When the first shots were fired in the trade war between the US and China, then Canada, the European Union (EU) and Mexico, US whiskey, along with iconic American brands Harley-Davidson and Levi’s, became a symbolic target for retaliation. The subsequent tariffs imposed on whiskey understandably caused alarm in an industry that has been thriving for the past several years.
US whiskey (Bourbon, rye, Tennessee whiskey and others) has been enjoying a renaissance in its home market, driven by innovation and a burgeoning craft movement which has spawned the creation of a new category, US single malts. There are over 1,800 different brand lines and extensions of US whiskey currently available on the market.
With export markets helping to underpin the prosperity of the category, the assumption was that tariffs would take the momentum out of growth and have repercussions for the future development of the category. Exports were viewed by both large and small players as the way to maintain the expansion of the industry; it was part of their long-term plans.
At 10%, Canada’s tariff rates were less draconian than others, but the inevitable price rises will have implications for a market that had been enjoying good but slowing growth. In terms of volumes though, Canada accounts for little more than 1% of export consumption. Mexico is enjoying good growth but is also a small part of the overall export picture.
The market that threatens the biggest fallout from tariffs will be the EU.
The market that threatens the biggest fallout from tariffs will be the EU. The IWSR’s figures show that in 2017, 17% of US whiskey sold globally was consumed in the EU. The market has added as many as 3.3m nine-litre cases in 10 years. In 2017 alone that increase was not far off half a million cases. Any fallout to this lucrative growth market will be harmful.
Brown-Forman passed the 10% price increases on to its distributors in the EU and have been vocal in warning about the implications of these retaliatory tariffs. In Europe, the company’s flagship Jack Daniel’s brand had been in a good place, enjoying a fashionable following in important demographics. That has helped Brown-Forman’s sales to rise by over 30% in the region in the five years to 2017. Brown-Forman accounts for more than six in every 10 litres of US whiskey consumed in the EU.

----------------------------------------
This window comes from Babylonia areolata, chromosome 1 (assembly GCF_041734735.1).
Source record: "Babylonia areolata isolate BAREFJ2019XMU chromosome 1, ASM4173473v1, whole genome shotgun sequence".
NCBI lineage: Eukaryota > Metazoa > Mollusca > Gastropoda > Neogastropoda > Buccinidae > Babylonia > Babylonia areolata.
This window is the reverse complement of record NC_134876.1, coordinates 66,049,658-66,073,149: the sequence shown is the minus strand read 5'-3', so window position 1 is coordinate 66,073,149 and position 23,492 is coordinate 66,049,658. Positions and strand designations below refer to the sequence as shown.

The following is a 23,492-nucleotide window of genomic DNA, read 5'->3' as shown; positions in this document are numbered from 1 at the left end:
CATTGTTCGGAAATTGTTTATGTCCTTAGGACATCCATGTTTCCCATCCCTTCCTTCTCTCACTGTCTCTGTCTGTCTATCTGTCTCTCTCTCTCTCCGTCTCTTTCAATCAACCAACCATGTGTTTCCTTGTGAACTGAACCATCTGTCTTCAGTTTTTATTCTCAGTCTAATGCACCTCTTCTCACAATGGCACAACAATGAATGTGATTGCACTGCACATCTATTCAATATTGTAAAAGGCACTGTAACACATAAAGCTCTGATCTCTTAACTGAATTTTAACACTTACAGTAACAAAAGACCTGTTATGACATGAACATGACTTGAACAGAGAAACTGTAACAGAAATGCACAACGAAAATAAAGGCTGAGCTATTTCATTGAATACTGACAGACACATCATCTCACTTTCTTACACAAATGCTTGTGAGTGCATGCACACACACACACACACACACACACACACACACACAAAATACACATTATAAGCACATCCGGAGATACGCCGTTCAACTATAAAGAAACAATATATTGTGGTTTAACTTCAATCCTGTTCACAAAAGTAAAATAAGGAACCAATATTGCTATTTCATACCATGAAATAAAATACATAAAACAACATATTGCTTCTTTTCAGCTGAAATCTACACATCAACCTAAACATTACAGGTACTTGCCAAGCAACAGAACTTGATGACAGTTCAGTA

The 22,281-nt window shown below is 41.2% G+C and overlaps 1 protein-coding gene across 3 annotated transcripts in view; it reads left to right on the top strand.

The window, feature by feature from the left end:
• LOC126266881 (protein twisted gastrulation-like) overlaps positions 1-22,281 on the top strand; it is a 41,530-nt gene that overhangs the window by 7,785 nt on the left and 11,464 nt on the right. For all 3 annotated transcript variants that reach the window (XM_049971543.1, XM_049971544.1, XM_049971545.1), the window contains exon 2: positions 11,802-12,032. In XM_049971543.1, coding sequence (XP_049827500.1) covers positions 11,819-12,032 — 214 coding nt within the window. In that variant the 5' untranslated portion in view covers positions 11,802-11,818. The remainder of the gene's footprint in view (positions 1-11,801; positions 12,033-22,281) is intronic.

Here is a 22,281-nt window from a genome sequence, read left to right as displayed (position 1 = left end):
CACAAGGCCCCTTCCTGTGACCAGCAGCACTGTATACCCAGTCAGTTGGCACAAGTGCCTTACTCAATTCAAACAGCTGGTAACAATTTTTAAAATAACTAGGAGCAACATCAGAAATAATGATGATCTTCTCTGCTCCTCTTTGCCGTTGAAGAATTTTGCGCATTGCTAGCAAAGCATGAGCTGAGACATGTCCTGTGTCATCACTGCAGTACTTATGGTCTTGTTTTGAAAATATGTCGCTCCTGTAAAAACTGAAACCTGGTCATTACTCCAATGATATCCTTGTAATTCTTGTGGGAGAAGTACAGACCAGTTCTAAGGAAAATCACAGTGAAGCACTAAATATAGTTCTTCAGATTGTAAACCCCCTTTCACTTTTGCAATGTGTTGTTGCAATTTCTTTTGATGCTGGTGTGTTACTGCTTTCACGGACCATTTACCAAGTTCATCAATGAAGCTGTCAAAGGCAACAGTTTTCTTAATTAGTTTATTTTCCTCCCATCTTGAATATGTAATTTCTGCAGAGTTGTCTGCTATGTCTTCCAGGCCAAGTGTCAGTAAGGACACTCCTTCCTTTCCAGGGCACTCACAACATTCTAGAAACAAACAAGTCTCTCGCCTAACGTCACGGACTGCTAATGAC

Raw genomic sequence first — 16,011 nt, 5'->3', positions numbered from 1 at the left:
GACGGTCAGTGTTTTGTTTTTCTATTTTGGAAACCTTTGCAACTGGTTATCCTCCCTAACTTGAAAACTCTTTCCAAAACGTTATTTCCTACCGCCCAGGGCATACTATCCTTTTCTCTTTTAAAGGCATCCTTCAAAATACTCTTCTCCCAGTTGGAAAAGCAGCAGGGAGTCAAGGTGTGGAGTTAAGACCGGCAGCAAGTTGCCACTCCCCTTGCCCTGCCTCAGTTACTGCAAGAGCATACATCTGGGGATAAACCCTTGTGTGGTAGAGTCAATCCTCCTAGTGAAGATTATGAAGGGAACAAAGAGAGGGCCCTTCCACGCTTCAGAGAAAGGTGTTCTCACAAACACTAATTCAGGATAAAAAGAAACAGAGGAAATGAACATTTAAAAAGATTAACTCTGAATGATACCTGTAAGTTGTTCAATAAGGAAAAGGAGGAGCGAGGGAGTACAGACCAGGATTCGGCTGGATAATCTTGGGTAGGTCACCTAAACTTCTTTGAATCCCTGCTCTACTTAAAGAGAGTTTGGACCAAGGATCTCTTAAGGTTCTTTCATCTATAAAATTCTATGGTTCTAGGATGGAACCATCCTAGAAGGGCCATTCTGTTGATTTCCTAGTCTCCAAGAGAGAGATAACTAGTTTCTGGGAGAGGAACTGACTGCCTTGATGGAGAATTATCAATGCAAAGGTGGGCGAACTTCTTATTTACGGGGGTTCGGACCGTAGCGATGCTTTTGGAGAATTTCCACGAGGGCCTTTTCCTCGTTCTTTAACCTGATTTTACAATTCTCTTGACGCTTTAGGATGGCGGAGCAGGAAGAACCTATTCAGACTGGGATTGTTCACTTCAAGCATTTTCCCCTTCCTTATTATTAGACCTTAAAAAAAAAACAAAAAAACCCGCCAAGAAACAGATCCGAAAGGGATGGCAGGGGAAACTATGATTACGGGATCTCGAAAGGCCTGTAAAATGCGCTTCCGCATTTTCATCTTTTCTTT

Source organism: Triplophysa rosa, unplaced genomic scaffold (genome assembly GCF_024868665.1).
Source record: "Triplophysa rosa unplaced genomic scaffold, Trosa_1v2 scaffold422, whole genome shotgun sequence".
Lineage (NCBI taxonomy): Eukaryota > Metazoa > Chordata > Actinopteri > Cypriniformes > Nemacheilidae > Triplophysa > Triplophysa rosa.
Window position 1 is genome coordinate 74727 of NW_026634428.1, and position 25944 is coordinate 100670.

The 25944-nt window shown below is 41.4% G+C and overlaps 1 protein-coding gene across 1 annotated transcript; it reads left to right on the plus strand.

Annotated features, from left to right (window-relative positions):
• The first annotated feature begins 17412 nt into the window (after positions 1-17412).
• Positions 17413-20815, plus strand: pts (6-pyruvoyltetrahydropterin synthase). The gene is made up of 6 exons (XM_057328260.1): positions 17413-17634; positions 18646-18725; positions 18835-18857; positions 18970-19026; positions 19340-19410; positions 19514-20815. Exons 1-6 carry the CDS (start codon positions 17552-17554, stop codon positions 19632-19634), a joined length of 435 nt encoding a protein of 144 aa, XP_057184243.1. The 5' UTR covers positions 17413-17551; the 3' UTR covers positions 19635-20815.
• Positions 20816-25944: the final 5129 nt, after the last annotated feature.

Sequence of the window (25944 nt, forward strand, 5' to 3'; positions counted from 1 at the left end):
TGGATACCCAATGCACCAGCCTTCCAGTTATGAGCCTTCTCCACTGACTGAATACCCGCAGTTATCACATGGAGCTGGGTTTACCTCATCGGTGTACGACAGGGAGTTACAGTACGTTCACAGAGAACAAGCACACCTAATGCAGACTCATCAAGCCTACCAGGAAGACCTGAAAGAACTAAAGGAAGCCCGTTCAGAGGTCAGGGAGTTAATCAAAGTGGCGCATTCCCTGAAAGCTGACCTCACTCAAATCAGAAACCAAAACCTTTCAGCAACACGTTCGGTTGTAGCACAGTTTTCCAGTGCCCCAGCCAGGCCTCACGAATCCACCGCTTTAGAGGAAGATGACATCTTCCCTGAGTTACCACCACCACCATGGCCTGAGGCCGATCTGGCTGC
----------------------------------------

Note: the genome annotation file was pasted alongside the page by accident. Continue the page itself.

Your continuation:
If you analyse all tariff affected markets, then Brown-Forman makes up nearly two-thirds of volumes. The level of the company’s exposure is reflected in the fact that over 90% of all its whisky sales now come out of the US according to IWSR. With rival Beam Suntory sales overtaking Brown-Forman in its home market in 2017, the latter’s worries would seem to be justified.
Brown-Forman estimated that the initial effect has been to knock 1% off its third-quarter net sales growth. The company may have passed on some of the tariff cost but has opted to absorb a chunk of the cost. The company has spent decades building up the Jack Daniel’s brand and is understandably reluctant to risk damaging its brand by letting price rises alienate its customers. Absorbing the cost of the tariffs has had implications for its margins. Its year-to-date reported gross margins declined 190bps to 65.3%, around two-thirds of which it accredits to the tariffs.
The IWSR has been tracking the impact of the tariffs on trade figures and reports. According to the US Department of Commerce, dollar sales growth of US whiskey exports to foreign countries was nearly cut in half in 2018. The evidence that this is related to the tariffs can be found in the before and after figures. January to June yielded a surge of 31.3% as retailers stockpiled and producers shipped as many cases as was viable before the tariffs applied. In the months following the tariffs, July-December, exports decreased -11.3%. The strong first-half performance outweighed the second half, resulting in an increase of 6.2% over 2017.
The high standing of US whiskey in its export markets will also provide some immunity to price rises on the ground.
The high standing of US whiskey in its export markets will also provide some immunity to price rises on the ground. The IWSR’s figures show that in the tariff afflicted markets, 57% of all volumes are premium priced or above. Encouragingly, this demonstrates that there is a willingness for consumers to pay a higher price for their whiskey. Its not a regular commodity and is comparatively inelastic.
Brown-Forman’s careful nurturing of its Jack Daniel’s, Woodford Reserve and Old Forrester brands has been rewarded with 84% of its sales in the impacted markets falling into the IWSR’s premium-and-above price bands. This will make them better equipped to ride the storm.
Nobody knows when the storm will end, but Brown-Forman is expecting another hit in 2019 if the tariffs remain in place. There seems to be little sign of a shift in the stalemate, but there will be political pressure in the whiskey heartlands for something to be done. Higher prices are hitting, but in the longer term, charging more for a brand does nothing to harm its equity. In contrast, it is discounting that can lift sales in the short term but lower a brand’s status in the longer term.
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